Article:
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Hiker found dead lived a quiet life, but loved Las Vegas

He didn’t drink. He didn’t smoke. His wife said he avoided restaurants if he suspected they had a bar.

So, naturally, his favorite vacation spot was Las Vegas.

Jeffrey Kalista, a reserved 52-year-old Wisconsin man, multiple times a year visited Las Vegas to gamble and place sports wagers, said his 58-year-old wife, Lynn Kalista. He often visited alone, but Lynn would usually accompany him once a year.

He also enjoyed hiking at Red Rock Canyon National Conservation Area, she said. He went for a hike there on June 10 during his most recent solo trip to Southern Nevada.

Lynn Kalista didn’t hear from her husband for a few days and reported him missing June 13. He usually called when he was losing money in Las Vegas but not if he was winning, she said, so she figured the latter was the case.

Kalista never made it home. His body was found on June 14 on a hillside below a hiking trail in Lovell Canyon, the Clark County coroner’s office said. His cause and manner of death were not released as of last week. Police don’t suspect foul play in his death.

Kalista was born and raised in Manitowoc, Wisconsin, where he lived a quiet life as a letter carrier for the Postal Service. Kathy Sadowski, 56, joked that her younger brother learned to keep to himself as the fourth child of six and the first boy among their siblings.

He was better at showing than telling that he cared about someone, she said. He was a good uncle to his nephews, whom he would take to Chicago Cubs games and the occasional Milwaukee Brewers games, she said.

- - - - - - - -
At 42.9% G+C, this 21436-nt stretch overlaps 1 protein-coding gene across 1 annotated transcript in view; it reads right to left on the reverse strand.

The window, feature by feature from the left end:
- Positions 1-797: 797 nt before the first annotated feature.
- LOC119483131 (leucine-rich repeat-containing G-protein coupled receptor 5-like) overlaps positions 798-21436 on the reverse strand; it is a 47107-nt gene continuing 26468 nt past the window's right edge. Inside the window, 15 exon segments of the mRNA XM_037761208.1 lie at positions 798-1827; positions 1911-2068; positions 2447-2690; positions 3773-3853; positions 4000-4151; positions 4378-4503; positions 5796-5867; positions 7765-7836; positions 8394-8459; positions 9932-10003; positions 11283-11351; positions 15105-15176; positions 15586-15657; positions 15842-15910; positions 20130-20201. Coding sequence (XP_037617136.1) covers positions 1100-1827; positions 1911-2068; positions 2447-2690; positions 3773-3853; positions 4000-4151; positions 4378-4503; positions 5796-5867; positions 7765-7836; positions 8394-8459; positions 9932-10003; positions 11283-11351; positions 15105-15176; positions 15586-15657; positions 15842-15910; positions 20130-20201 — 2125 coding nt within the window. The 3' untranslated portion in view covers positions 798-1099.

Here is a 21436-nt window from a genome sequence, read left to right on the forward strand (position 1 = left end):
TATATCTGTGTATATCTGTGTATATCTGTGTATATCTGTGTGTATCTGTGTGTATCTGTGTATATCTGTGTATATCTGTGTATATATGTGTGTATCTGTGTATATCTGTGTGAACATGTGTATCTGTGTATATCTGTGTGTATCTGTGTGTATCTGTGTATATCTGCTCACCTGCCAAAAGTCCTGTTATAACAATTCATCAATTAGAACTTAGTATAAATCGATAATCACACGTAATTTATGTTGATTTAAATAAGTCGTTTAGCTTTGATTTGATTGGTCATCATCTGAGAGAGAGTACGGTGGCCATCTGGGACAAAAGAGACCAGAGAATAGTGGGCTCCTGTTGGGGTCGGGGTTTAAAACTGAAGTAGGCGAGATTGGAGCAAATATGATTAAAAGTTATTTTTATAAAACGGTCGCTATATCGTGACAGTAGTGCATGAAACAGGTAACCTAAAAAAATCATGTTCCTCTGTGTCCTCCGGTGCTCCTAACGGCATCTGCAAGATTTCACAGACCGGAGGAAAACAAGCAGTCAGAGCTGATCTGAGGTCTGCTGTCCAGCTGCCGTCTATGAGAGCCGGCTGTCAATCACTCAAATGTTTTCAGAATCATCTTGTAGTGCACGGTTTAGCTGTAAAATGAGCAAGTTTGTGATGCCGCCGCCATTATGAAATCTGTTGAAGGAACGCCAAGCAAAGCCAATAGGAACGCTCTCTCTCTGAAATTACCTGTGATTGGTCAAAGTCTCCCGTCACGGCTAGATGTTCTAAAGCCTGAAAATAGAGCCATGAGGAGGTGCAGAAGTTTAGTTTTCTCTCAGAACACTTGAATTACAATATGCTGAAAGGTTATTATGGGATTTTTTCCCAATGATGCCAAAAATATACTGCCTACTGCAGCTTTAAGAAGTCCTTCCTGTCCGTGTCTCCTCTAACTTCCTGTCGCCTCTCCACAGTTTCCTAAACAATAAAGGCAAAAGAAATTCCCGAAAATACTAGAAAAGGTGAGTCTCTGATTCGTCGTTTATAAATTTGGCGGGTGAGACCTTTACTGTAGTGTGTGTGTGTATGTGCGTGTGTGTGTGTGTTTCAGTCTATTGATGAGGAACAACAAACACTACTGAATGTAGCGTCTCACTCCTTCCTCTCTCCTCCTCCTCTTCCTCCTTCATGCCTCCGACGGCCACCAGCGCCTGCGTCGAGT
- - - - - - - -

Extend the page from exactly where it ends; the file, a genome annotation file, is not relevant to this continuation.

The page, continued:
“It’s just been hard to fathom and let my mind believe that this really happened to my brother,” Sadowski said.

He met Lynn Kalista when she became a letter carrier herself in 1993, and the pair hit it off. He cared about people, and he became someone she could trust, even if he was a bit awkward at times.

“I’m sure I probably had to make the first move,” Lynn Kalista joked.

Over the years they caught the shows Las Vegas had to offer, including Cirque du Soleil, Siegfried & Roy and Penn & Teller, his wife said.

For one of the tricks at the Penn & Teller show, she recalled, jokebooks were handed out to audience members, and they were asked to pass them around. One of the books was heading the Kalistas’ way, and Jeffrey turned to Lynn and told her she was taking the book and not him if it came their way, which it did.

“He was very shy that way,” Lynn Kalista said. “He did not want to be the center of attention, which is why we eloped.”

The two sneaked off to Las Vegas in 2003 to finally tie the knot at Chapel of the Bells away from their friends and family. He wanted to get married, but he didn’t want the attention that came with it.

The pair had already planned the trip to Las Vegas, and the dog lovers were looking to bring home a new one after they returned from their visit.

Lynn Kalista raised the question of what the dog’s last name would be, hers or his?

“For the sake of the dog, we got married. And the dog’s last name was Kalista,” she said.

While in town, the couple caught a sneak peek of Celine Dion’s residency before it debuted on the Strip and made a trip to the Grand Canyon.

They returned home to Manitowoc with little fanfare, declining to hold a reception or even a dinner, she said. It was her husband’s request.

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